The problem is that this defensive posture does nothing to assuage those occupying the more libertarian wing of the Republican Party and it brings up an important question: If endorsements mean nothing and are trivial, why make them at all? Does Mitt Romney need Rand Paul’s help (or Ron Paul’s for that matter) in securing the GOP presidential nomination? No. The very fact that Ron Paul’s popularity and accumulation of delegates is irrelevant to the nominating process reveals all one need know about the governance of the GOP and who rules the Republican roost.
Bloggers (including one writing for RonPaul2012.com) and Rand Paul himself insist that his endorsement may help the liberty movement by granting it greater access to the inside. That by “not isolating the Republican Establishment” that same Establishment will reward men like Ron and Rand Paul with positions of power.
There are two problems with that defense. First, the quest for power is of itself a violation of libertarian principles. Libertarians and other friends of liberty do not seek for power, but to bring that power down. They don’t want to see those occupying the seats of influence to be replaced by themselves, they want those seats broken up and burned on the altar of liberty, limited government, and constitutional integrity.
Second, by its very definition, the Establishment will not allow anyone whose philosophy is contradictory to their own to participate in the process. The ruling elites in both major political parties are committed to growing government, perpetuating foreign wars, and diminishing the sphere of personal liberty and state sovereignty. It is inconceivable and laughable that anyone who understands the goings-on in Washington would genuinely be so gullible as to think the wolves want to mingle with the sheep for any reason other than to eat them.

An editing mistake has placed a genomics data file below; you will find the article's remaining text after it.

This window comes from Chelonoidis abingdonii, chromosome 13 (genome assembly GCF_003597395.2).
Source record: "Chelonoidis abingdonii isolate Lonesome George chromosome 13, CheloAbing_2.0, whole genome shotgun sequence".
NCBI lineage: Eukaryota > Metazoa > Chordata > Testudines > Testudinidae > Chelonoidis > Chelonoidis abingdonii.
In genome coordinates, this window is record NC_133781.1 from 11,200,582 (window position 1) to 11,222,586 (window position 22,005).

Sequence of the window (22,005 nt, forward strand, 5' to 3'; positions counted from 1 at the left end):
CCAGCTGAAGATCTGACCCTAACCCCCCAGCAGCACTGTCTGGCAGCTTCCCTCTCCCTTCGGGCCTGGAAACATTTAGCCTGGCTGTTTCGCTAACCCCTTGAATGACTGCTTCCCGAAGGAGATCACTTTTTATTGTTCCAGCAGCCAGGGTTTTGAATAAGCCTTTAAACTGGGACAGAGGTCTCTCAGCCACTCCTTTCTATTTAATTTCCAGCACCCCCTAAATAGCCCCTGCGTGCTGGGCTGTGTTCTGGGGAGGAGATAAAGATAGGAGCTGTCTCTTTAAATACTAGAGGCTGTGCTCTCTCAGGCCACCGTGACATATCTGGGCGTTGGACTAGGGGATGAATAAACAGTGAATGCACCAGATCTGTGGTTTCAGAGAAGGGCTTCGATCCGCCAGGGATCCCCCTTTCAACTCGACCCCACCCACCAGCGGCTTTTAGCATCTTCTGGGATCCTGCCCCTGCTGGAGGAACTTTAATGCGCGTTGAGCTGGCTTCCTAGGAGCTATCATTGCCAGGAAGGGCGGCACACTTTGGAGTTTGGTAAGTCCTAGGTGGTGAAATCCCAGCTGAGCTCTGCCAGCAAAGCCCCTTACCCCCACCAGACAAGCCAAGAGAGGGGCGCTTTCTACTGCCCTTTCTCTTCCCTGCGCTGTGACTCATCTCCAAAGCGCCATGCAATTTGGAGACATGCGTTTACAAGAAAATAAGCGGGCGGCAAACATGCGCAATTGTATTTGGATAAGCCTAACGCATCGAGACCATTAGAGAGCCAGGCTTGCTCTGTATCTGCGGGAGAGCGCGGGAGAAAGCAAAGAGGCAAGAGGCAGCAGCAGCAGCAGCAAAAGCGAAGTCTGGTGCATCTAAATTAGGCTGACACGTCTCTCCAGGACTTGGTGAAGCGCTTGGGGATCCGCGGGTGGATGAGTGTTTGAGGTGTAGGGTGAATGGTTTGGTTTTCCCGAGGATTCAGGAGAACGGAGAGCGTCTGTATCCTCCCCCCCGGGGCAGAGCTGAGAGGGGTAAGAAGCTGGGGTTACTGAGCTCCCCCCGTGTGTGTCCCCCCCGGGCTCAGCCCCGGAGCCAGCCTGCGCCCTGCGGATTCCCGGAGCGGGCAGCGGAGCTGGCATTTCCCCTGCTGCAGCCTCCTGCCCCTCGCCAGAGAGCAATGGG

While bloggers remind readers of Ron Paul’s past promotions of other candidates, there is something else to consider that might be more instructive — Ron Paul’s refusal to throw his support behind the GOP’s nominee. As Peter Grier of the Christian Science Monitor reports:
[A] Ron Paul endorsement of Romney would be out of step with much of Paul’s past behavior. He famously refused to endorse Sen. John McCain in 2008, and bolted the party entirely in 1987, running as a third party candidate on the Libertarian ticket.
Did Ron Paul’s refusal to endorse McCain and Bush Senior mean nothing, as well? Or, as is more likely the case, was Ron Paul sending a message to the Republican Party that their ways were not his ways and that he would rather depart from them rather than have his name attached to their policies — albeit tacitly? One cannot have it both ways: endorsements are either trivial and meaningless or they are purposeful and powerful messages designed to reinforce the enshrinement of principle over party.
Whether or not Ron Paul ever uses the word “endorse” with regard to Mitt Romney is immaterial. Those who have given time and treasure to the cause espoused and led for so long by the Texas congressman are unlikely to follow anyone attempting to lead them into the GOP’s “big tent.” These devoted freedom fighters recognize that they will be given no greater status than that of a side show in the circus that is Establishment politics.
This article was posted: Saturday, June 16, 2012 at 1:42 am